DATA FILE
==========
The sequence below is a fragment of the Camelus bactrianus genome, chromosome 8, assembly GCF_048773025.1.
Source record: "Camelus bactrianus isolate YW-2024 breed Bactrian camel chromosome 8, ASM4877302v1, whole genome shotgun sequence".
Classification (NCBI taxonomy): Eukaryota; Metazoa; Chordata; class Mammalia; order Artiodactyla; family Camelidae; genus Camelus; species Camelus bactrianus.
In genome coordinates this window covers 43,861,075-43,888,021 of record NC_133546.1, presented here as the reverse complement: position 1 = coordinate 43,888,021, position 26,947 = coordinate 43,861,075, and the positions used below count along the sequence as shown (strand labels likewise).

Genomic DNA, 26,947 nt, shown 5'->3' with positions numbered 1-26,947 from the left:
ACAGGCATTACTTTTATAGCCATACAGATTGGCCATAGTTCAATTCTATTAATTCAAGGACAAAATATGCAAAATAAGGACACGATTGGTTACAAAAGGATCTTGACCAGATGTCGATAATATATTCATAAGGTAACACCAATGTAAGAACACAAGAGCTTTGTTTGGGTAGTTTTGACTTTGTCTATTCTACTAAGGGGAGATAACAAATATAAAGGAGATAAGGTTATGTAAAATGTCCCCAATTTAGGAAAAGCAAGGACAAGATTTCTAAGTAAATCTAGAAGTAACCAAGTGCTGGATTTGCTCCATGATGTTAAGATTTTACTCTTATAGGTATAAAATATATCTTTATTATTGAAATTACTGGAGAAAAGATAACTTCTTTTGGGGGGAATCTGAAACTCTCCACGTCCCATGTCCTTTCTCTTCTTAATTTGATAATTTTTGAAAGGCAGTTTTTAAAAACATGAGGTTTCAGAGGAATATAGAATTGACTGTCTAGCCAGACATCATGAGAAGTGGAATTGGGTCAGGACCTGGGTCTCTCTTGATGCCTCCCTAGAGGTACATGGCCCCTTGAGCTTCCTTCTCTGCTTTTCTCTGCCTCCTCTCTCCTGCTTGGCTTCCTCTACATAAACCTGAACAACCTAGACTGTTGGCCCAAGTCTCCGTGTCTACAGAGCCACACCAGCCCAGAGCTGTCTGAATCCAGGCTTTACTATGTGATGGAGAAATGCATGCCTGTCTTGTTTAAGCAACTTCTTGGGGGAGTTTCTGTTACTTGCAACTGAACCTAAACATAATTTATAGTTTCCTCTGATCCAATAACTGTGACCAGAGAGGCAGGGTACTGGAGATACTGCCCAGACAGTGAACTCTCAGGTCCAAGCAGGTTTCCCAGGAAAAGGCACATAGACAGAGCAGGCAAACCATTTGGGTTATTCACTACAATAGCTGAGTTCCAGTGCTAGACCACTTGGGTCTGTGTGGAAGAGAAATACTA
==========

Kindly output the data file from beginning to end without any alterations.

The sequence below is a fragment of the Camelus bactrianus genome, chromosome 8, assembly GCF_048773025.1.
Source record: "Camelus bactrianus isolate YW-2024 breed Bactrian camel chromosome 8, ASM4877302v1, whole genome shotgun sequence".
Classification (NCBI taxonomy): Eukaryota; Metazoa; Chordata; class Mammalia; order Artiodactyla; family Camelidae; genus Camelus; species Camelus bactrianus.
In genome coordinates this window covers 43,861,075-43,888,021 of record NC_133546.1, presented here as the reverse complement: position 1 = coordinate 43,888,021, position 26,947 = coordinate 43,861,075, and the positions used below count along the sequence as shown (strand labels likewise).

Genomic DNA, 26,947 nt, shown 5'->3' with positions numbered 1-26,947 from the left:
ACAGGCATTACTTTTATAGCCATACAGATTGGCCATAGTTCAATTCTATTAATTCAAGGACAAAATATGCAAAATAAGGACACGATTGGTTACAAAAGGATCTTGACCAGATGTCGATAATATATTCATAAGGTAACACCAATGTAAGAACACAAGAGCTTTGTTTGGGTAGTTTTGACTTTGTCTATTCTACTAAGGGGAGATAACAAATATAAAGGAGATAAGGTTATGTAAAATGTCCCCAATTTAGGAAAAGCAAGGACAAGATTTCTAAGTAAATCTAGAAGTAACCAAGTGCTGGATTTGCTCCATGATGTTAAGATTTTACTCTTATAGGTATAAAATATATCTTTATTATTGAAATTACTGGAGAAAAGATAACTTCTTTTGGGGGGAATCTGAAACTCTCCACGTCCCATGTCCTTTCTCTTCTTAATTTGATAATTTTTGAAAGGCAGTTTTTAAAAACATGAGGTTTCAGAGGAATATAGAATTGACTGTCTAGCCAGACATCATGAGAAGTGGAATTGGGTCAGGACCTGGGTCTCTCTTGATGCCTCCCTAGAGGTACATGGCCCCTTGAGCTTCCTTCTCTGCTTTTCTCTGCCTCCTCTCTCCTGCTTGGCTTCCTCTACATAAACCTGAACAACCTAGACTGTTGGCCCAAGTCTCCGTGTCTACAGAGCCACACCAGCCCAGAGCTGTCTGAATCCAGGCTTTACTATGTGATGGAGAAATGCATGCCTGTCTTGTTTAAGCAACTTCTTGGGGGAGTTTCTGTTACTTGCAACTGAACCTAAACATAATTTATAGTTTCCTCTGATCCAATAACTGTGACCAGAGAGGCAGGGTACTGGAGATACTGCCCAGACAGTGAACTCTCAGGTCCAAGCAGGTTTCCCAGGAAAAGGCACATAGACAGAGCAGGCAAACCATTTGGGTTATTCACTACAATAGCTGAGTTCCAGTGCTAGACCACTTGGGTCTGTGTGGAAGAGAAATACTA